Our in house Grounds Team maintain the diverse range of landscapes, public realm spaces, wildlife habitats and sporting facilities across the university. The team have adopted a wide range of practices to encourage sustainability and biodiversity including:
- Allowing wild flowers to establish and set seed.
- Provision of bird and bat boxes.
- Avoiding the use of peat for soil amelioration.
- Dead or dying trees left standing as habitats
- Planting species that host invertebrates and insects, especially bees and butterflies.
- Prunings and felled timber left as habitat piles in woodland areas.
- Using mulch materials, such as bark and gravel, rather than pesticides.
- Horticultural green waste used to produce compost and mulching materials
- Planting drought-tolerant species to reduce need for irrigation.
As part of a continuing commitment to biodiversity on our campuses, Grounds staff have constructed and introduced bug hotels.
These have been constructed, mainly, from recycled materials and are designed to mimic natural habitats such as nooks and crannies for mini-beasts and other invertebrates to shelter and nest. The structures have provided homes for masonry and leaf-cutter bees, as well as more common invertebrates such as woodlice, spiders, ladybirds and earwigs. They all make significant contributions to the trophic pyramid, pollinating plants and acting both as predator and prey to a variety of other living organisms.
The Coventry Campus benefits with green roofs at The Hub, Alison Gingell and Engineering Building. Even in high-rise urban settings, it has been found that green roofs can attract beneficial insects, birds, bees and butterflies. Rooftop greenery complements green areas within the city by providing stepping stones between green areas.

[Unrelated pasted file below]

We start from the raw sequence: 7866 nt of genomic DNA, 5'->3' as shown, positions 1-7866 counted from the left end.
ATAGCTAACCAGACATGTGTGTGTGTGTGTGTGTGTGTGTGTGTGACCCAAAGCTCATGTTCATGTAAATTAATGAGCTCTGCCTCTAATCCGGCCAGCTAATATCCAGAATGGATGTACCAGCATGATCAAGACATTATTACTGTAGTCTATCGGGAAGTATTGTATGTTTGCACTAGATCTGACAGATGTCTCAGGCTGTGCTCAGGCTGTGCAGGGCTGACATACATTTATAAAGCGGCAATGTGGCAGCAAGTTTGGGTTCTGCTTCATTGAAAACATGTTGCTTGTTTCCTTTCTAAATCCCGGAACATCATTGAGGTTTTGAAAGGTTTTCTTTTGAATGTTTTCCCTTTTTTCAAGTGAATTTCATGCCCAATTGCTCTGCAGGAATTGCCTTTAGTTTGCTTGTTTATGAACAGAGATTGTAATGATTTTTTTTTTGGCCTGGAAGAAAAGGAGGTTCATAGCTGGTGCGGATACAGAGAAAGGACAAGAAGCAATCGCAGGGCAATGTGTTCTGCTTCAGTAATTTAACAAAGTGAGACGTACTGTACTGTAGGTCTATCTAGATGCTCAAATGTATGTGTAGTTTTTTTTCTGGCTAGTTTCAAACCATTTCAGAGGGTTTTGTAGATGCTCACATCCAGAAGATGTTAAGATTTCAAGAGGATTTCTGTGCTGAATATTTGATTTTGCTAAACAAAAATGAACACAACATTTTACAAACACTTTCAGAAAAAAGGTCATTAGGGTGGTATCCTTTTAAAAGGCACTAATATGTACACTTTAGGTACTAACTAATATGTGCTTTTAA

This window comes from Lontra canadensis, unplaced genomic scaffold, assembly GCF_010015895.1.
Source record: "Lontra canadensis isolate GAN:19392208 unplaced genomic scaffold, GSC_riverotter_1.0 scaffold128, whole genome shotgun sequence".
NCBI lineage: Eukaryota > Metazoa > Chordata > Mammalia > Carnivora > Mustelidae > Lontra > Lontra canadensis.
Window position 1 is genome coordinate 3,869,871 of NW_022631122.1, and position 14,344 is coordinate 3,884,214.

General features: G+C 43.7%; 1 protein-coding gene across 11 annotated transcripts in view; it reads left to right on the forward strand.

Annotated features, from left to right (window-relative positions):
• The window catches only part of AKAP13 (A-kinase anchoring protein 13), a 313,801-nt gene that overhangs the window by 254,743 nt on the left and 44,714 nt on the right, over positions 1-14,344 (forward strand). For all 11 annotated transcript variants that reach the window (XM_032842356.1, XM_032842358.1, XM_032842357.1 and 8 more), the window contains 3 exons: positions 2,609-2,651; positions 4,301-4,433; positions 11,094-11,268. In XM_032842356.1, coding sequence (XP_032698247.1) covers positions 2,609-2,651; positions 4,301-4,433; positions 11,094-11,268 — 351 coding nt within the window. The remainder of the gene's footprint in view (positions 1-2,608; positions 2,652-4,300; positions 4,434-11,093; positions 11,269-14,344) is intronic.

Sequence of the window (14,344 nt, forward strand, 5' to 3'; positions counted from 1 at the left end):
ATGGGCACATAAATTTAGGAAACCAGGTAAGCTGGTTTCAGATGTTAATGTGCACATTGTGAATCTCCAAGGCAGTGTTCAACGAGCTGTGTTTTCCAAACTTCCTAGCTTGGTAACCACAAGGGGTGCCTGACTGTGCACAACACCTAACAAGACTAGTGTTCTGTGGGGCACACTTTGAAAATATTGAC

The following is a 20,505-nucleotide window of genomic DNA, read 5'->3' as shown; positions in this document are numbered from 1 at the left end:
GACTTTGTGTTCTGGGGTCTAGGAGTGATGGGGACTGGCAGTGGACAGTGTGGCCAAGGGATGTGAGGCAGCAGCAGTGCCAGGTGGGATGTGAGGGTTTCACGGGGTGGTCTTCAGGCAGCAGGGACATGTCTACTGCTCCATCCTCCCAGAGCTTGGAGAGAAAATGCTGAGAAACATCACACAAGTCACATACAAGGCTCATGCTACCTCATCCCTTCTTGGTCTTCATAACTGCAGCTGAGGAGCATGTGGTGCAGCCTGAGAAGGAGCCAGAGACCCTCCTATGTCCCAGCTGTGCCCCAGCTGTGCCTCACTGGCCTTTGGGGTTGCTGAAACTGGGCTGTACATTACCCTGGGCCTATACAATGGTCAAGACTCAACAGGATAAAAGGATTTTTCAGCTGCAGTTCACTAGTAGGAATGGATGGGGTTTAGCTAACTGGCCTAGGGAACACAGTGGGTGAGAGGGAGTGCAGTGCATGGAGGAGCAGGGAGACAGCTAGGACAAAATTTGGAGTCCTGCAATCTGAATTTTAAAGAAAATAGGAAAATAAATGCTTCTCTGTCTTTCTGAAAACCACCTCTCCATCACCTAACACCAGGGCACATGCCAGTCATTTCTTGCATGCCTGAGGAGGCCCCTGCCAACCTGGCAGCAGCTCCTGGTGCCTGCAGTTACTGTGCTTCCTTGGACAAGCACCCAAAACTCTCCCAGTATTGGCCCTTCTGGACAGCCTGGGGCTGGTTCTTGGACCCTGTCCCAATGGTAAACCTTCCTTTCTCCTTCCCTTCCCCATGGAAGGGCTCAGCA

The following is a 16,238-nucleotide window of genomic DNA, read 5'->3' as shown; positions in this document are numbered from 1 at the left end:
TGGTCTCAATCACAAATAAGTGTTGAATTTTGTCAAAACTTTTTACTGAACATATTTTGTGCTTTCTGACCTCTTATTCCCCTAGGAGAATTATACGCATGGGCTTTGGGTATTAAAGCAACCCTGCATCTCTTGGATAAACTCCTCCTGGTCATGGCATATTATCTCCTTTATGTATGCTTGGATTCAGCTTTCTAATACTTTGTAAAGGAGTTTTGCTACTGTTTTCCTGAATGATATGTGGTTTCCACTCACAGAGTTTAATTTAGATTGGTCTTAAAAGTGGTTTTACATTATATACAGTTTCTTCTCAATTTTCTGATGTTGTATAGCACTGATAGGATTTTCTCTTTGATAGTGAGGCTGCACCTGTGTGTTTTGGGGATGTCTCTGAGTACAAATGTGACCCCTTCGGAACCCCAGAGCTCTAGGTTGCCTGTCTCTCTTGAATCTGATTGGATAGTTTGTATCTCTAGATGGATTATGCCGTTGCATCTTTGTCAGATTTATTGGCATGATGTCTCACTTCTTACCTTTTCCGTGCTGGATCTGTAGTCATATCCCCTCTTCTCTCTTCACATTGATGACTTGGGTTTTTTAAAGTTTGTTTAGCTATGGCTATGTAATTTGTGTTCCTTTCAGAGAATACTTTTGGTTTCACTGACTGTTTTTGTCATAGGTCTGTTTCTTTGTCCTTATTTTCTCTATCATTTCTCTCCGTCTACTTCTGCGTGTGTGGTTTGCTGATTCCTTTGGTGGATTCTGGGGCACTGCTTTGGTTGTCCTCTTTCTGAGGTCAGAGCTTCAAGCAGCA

Staff and students from across the university are working together to help prevent the continuing decline of the species by taking not only practical measures but educating others and raising awareness. The university has achieved the Silver level of the Hedgehog Friendly Campus award, run by the British Hedgehog Preservation Society.
Find out more about hedgehogs and how to build a hedgehog home with our Groundsperson, Darcie Towers.
Westwood Sport Grounds and Local Nature Reserve
The nature area is located in the north west of Westwood Heath sports ground. It comprises of a pond, woodland and wildflower meadow grassland. The pond has a local designation of a Site of Importance for Nature Conservation (SINC) and is home to the Great Crested Newt. While the wildflower meadow grassland is now a Lowland Meadow Habitat of Principal Importance in England, containing 25 different species.
Green Flag Award
The Coventry City Campus has retained the prestigious Green Flag International award since 2014. As part of the judging criteria Biodiversity is considered with attention required regarding the appropriate management and conservation of natural features, wildlife and flora.